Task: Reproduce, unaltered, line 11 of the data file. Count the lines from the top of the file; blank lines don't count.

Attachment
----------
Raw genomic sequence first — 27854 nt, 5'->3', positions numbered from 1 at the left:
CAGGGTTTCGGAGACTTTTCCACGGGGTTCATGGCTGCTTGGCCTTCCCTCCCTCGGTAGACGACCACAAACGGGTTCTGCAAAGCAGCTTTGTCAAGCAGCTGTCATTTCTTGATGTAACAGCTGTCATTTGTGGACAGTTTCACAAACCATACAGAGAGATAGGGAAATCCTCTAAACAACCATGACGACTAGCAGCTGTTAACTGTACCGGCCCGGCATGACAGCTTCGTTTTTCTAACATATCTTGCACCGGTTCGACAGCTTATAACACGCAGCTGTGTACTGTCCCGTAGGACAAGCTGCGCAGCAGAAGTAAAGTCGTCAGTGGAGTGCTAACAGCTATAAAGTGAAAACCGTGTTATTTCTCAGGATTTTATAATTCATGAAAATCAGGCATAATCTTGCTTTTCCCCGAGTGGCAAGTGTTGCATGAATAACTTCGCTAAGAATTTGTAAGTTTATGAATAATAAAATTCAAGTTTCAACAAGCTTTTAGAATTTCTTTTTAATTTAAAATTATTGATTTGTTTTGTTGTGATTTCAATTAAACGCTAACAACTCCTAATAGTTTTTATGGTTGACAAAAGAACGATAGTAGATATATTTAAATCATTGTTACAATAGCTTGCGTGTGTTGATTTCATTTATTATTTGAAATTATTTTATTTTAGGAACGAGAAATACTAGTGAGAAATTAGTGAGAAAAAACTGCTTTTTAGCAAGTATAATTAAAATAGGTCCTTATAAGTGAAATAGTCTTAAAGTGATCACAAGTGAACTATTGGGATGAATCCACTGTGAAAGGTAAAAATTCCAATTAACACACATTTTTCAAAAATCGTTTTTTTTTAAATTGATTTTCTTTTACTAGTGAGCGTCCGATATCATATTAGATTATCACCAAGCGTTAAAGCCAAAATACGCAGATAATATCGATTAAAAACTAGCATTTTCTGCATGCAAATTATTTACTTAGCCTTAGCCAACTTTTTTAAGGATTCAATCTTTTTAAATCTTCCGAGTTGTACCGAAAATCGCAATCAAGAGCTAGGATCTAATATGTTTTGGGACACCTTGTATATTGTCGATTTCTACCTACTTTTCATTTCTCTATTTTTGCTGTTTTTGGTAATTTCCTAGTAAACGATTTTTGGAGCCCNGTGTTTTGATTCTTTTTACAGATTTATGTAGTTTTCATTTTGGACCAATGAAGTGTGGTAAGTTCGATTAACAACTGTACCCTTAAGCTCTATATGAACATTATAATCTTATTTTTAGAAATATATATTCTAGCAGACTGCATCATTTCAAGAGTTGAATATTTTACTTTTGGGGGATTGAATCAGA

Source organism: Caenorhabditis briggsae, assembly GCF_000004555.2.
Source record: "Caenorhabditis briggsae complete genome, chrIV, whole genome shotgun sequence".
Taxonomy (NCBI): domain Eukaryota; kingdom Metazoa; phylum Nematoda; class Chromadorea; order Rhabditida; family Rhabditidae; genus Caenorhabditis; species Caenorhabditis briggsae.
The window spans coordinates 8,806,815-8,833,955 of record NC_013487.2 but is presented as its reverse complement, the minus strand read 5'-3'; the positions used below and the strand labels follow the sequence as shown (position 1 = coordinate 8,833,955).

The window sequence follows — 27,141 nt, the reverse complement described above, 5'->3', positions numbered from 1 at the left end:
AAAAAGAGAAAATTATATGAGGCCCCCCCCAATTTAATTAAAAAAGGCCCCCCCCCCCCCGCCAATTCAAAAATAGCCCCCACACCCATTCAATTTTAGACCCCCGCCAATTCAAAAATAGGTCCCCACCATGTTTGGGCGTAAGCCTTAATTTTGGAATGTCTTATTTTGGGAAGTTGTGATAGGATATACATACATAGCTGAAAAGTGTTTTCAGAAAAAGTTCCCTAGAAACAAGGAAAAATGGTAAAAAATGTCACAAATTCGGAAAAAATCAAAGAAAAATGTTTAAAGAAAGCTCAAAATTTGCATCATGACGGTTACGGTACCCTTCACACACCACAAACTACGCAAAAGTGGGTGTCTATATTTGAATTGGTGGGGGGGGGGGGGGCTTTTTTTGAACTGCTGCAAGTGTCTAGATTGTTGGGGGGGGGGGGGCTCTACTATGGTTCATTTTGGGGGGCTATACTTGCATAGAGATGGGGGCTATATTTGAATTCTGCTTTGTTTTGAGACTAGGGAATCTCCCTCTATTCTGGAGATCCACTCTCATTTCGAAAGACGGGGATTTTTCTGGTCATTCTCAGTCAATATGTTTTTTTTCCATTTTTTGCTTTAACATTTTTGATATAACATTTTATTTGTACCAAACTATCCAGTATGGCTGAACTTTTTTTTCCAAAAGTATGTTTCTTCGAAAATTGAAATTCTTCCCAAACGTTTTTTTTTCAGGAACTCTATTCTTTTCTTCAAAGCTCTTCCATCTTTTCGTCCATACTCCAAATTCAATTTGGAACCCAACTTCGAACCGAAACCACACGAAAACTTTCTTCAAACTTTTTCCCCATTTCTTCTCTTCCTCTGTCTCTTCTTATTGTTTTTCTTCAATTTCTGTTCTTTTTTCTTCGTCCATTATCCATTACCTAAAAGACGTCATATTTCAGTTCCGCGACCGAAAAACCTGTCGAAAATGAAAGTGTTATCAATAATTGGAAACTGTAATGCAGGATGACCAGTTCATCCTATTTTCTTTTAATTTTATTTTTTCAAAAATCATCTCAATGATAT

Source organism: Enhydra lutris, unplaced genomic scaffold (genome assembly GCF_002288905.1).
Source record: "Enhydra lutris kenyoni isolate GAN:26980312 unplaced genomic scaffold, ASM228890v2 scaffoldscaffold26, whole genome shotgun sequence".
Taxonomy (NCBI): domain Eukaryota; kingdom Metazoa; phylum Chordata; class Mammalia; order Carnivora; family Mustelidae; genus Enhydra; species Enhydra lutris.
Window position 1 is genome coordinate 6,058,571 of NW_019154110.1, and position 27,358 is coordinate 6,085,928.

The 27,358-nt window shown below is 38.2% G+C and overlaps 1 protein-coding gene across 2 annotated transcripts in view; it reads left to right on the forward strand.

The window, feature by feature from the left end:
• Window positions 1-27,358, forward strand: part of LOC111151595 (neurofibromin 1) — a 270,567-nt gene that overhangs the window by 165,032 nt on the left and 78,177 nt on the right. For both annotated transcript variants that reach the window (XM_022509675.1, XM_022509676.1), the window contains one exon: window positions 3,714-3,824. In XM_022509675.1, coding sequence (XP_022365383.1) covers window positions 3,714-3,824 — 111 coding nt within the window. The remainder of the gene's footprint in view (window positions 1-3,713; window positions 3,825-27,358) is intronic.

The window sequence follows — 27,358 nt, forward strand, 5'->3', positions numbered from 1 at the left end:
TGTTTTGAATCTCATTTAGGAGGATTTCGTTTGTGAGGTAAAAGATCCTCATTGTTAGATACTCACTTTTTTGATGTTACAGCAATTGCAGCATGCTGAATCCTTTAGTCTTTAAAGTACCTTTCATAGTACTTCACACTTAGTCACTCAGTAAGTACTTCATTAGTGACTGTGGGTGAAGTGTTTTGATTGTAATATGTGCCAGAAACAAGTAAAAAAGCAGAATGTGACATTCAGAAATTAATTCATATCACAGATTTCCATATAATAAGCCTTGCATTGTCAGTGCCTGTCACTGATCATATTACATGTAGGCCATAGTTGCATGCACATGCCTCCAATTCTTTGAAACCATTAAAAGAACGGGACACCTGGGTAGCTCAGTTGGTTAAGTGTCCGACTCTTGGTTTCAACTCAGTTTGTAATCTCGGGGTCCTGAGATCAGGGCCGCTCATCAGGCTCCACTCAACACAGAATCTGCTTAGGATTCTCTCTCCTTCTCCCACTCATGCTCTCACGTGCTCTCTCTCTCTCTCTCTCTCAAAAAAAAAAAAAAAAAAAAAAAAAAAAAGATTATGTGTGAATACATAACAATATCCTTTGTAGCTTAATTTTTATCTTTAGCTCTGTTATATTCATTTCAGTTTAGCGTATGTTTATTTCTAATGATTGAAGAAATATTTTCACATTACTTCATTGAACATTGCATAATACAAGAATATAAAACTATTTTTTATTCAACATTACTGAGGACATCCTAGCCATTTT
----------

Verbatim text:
Taxonomy (NCBI): domain Eukaryota; kingdom Metazoa; phylum Chordata; class Mammalia; order Carnivora; family Mustelidae; genus Enhydra; species Enhydra lutris.